Two Vanderbilt researchers are rocking the education world this week with their five-year study that shows virtually no long-term benefit to pre-kindergarten in Tennessee. The Peabody College professors are now trying to answer why getting a head start isn’t necessarily beneficial.
This study was meant to monitor the effectiveness of Tennessee’s voluntary pre-K program. But co-investigator Mark Lipsy says it really raises questions about early elementary grades.
“The biggest mystery here is what in the world is going on as these kids hit kindergarten, first, second, third grade, that is not building on what they seem to have come out of pre-K with?”
The research followed a thousand randomly selected students. Roughly 700 went to pre-K. The others wanted to, but were wait-listed. All of them come from economically disadvantaged households.
Those who got the extra year did enter kindergarten more prepared. But by first grade, there was no difference. At the end of first grade, co-investigator Dale Farran says the pre-K students were measurably less excited about school.
“I wonder if part of what happens is if pre-K doesn’t have a better vision for itself than trying to be a junior kindergarten, if by the end of first [grade] the children have sort of had it — had the same thing for three years in a row — and it’s too much,” she says.
By third grade, the pre-K students were being outperformed by those who got the later start.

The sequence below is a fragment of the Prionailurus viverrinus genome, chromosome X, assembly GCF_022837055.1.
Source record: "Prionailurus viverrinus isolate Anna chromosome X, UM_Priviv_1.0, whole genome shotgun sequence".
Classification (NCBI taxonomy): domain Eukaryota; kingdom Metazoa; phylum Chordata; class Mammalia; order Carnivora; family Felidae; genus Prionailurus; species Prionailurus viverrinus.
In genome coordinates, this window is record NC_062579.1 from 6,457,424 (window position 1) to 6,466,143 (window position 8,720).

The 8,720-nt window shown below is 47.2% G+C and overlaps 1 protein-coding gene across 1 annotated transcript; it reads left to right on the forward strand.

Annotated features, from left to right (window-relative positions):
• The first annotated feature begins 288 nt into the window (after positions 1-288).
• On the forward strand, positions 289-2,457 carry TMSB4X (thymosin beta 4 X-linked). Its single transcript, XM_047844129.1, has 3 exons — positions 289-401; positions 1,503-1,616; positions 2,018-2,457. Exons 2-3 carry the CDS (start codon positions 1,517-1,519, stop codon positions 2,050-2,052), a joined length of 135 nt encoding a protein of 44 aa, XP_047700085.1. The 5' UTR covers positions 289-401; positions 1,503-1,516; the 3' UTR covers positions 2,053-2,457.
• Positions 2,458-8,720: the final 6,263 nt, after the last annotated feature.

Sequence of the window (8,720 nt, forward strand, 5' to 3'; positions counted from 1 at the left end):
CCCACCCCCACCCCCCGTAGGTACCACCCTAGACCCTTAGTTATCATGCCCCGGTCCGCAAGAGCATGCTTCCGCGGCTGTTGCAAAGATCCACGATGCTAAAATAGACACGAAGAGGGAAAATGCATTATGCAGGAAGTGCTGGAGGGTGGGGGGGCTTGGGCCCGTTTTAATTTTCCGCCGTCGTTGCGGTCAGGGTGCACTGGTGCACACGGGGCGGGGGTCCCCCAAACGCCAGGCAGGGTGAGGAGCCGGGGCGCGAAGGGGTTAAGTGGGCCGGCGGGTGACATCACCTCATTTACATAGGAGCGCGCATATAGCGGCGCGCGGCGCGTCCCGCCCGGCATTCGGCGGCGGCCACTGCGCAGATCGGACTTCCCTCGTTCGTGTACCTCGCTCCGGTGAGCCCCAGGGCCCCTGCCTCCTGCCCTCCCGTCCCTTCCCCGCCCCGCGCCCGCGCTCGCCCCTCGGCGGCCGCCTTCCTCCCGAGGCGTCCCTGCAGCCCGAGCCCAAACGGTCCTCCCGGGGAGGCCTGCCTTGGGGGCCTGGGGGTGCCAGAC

Pinpointing a cause will be difficult, Farran says, because pre-K instruction isn’t standardized. Some programs are heavier on playtime. Others do more of what’s known as skill-and-drill. Farran says she suspects those that over-do the academics may be getting diminishing returns.
Pre-K Backers Take Study With A Grain Of Salt
The push for universal pre-K in Tennessee was dealt a blow by the Peabody study.
This research, funded by a $6 million federal grant, was so
highly anticipated that Bill Haslam was talking about it six years ago when he was running to be governor. Asked to respond to the findings, Haslam pointed out the state spent $86 million this year on pre-K.
“We’ll take this as data to evaluate its effectiveness verses other things that we might do — increasing technology, paying teachers more, other investments that we want to make in k-12 education,” he said.
Haslam said he still believes
high-quality pre-K has lasting benefits. And that’s the counterpoint early childhood advocates are making.
Dana Eckman, who directs Metro Schools’ pre-K program, toured Ross Early Learning Center in East Nashville on Monday. In one classroom, students were at tables being creative with Play-Doh.
There was a day when students spent more time drilling on letters and numbers. But now they get more playtime, Eckman says. She notes that the Vanderbilt study followed students in the early years before some best practices were established.
“That’s going to be the difference now,” she says. “When they come back, when we do another research project on this, when we look at third grade, I think the outcome is going to be very different.”
Metro Schools has
received federal money to expand pre-K, and Eckman says she only sees the Vanderbilt study as an opportunity for improvement, not a time to pull the plug.